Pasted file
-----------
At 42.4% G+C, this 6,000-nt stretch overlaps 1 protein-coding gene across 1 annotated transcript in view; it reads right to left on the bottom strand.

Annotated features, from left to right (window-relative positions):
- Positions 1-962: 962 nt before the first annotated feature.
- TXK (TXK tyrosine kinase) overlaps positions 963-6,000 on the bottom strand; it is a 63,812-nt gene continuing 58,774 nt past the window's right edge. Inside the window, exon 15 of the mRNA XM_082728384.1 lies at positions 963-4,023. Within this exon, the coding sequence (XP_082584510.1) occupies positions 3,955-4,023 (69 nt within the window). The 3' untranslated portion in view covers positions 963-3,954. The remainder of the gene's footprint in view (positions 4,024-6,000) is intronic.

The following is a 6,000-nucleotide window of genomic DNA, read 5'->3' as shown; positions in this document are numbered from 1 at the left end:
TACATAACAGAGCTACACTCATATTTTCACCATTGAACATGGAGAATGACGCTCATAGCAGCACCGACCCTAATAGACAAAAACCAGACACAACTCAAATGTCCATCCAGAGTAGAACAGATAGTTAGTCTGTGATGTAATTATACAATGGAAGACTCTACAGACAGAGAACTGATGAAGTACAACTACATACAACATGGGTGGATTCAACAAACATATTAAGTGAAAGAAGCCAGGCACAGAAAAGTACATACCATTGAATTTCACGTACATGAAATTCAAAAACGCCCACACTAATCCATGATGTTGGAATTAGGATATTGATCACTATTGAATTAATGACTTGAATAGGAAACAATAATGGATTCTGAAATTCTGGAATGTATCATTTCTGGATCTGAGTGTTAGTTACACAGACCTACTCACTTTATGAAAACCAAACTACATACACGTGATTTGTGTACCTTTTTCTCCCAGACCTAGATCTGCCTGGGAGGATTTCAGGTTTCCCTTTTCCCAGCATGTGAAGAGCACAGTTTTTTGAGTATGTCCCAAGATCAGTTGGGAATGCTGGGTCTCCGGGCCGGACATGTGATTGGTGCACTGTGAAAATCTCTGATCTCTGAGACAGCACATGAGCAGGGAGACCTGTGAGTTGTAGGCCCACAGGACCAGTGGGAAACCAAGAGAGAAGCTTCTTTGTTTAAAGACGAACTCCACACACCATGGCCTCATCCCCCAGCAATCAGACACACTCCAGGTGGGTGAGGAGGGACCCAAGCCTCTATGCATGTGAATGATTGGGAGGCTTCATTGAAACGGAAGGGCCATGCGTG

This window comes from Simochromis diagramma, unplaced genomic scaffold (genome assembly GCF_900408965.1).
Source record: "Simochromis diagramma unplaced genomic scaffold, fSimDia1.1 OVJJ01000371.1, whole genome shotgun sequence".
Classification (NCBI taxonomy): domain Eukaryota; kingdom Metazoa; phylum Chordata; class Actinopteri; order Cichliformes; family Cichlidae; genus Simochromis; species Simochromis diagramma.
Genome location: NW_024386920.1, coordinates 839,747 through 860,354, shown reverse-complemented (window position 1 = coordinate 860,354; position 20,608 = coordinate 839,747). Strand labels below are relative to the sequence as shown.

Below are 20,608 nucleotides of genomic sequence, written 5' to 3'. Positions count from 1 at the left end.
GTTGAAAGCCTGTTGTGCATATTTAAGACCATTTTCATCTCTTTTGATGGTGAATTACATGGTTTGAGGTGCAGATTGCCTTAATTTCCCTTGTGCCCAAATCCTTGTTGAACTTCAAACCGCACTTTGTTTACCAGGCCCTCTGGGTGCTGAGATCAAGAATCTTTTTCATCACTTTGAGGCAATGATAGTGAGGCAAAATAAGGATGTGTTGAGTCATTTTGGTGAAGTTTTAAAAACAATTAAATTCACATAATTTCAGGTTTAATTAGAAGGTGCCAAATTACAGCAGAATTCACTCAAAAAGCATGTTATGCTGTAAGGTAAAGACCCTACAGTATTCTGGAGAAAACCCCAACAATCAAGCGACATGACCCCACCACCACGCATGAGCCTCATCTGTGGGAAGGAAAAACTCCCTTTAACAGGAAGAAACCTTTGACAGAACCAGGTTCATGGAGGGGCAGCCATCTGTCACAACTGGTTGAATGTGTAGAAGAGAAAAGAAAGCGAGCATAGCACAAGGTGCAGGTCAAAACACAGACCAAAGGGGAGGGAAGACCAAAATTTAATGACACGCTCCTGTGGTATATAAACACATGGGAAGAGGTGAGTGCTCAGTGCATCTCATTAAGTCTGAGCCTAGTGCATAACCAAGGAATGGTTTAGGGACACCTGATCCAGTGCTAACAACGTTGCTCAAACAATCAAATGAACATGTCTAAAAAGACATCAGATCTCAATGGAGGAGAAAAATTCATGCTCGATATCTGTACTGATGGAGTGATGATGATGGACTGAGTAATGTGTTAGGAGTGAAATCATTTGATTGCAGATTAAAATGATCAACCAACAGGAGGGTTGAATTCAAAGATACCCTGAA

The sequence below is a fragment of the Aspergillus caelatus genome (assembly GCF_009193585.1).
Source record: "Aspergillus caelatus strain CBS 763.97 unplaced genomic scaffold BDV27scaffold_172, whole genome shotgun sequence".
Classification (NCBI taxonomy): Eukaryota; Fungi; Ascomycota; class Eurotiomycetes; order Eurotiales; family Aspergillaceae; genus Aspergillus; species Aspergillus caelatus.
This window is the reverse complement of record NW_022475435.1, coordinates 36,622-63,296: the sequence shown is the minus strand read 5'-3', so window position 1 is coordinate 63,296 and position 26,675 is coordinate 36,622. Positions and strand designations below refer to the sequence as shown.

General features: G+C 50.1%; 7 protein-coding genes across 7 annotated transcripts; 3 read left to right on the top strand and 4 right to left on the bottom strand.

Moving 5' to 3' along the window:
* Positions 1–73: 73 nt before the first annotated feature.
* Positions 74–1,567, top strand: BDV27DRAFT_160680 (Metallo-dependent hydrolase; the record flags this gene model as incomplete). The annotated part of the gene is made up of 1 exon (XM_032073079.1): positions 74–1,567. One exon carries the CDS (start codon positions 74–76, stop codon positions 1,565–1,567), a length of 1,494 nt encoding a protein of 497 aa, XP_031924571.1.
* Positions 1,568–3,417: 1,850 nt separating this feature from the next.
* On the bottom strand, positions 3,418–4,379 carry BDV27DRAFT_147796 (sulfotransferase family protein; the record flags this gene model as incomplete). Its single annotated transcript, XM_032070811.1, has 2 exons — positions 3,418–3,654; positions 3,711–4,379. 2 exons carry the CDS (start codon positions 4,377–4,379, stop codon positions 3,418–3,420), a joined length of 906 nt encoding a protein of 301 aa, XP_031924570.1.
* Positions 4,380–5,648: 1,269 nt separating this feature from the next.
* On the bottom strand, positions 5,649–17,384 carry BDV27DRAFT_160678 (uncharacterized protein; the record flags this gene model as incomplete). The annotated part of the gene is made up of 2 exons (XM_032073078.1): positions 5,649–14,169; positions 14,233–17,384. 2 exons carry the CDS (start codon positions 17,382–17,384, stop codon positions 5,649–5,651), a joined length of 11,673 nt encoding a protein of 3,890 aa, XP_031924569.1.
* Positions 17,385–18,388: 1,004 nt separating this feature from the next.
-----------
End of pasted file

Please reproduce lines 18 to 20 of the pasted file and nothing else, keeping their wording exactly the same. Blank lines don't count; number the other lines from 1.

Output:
Moving 5' to 3' along the window:
* Positions 1–73: 73 nt before the first annotated feature.
* Positions 74–1,567, top strand: BDV27DRAFT_160680 (Metallo-dependent hydrolase; the record flags this gene model as incomplete). The annotated part of the gene is made up of 1 exon (XM_032073079.1): positions 74–1,567. One exon carries the CDS (start codon positions 74–76, stop codon positions 1,565–1,567), a length of 1,494 nt encoding a protein of 497 aa, XP_031924571.1.